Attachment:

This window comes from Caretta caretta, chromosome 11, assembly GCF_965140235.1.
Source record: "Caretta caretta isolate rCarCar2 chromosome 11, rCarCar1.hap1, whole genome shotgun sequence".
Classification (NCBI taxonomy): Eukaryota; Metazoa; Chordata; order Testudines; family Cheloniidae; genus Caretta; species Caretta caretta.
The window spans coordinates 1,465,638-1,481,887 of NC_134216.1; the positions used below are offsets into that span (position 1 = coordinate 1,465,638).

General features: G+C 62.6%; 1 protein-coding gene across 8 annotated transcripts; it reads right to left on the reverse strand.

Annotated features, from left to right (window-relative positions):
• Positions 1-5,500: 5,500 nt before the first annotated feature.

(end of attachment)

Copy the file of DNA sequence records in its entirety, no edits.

This window comes from Caretta caretta, chromosome 11, assembly GCF_965140235.1.
Source record: "Caretta caretta isolate rCarCar2 chromosome 11, rCarCar1.hap1, whole genome shotgun sequence".
Classification (NCBI taxonomy): Eukaryota; Metazoa; Chordata; order Testudines; family Cheloniidae; genus Caretta; species Caretta caretta.
The window spans coordinates 1,465,638-1,481,887 of NC_134216.1; the positions used below are offsets into that span (position 1 = coordinate 1,465,638).

General features: G+C 62.6%; 1 protein-coding gene across 8 annotated transcripts; it reads right to left on the reverse strand.

Annotated features, from left to right (window-relative positions):
• Positions 1-5,500: 5,500 nt before the first annotated feature.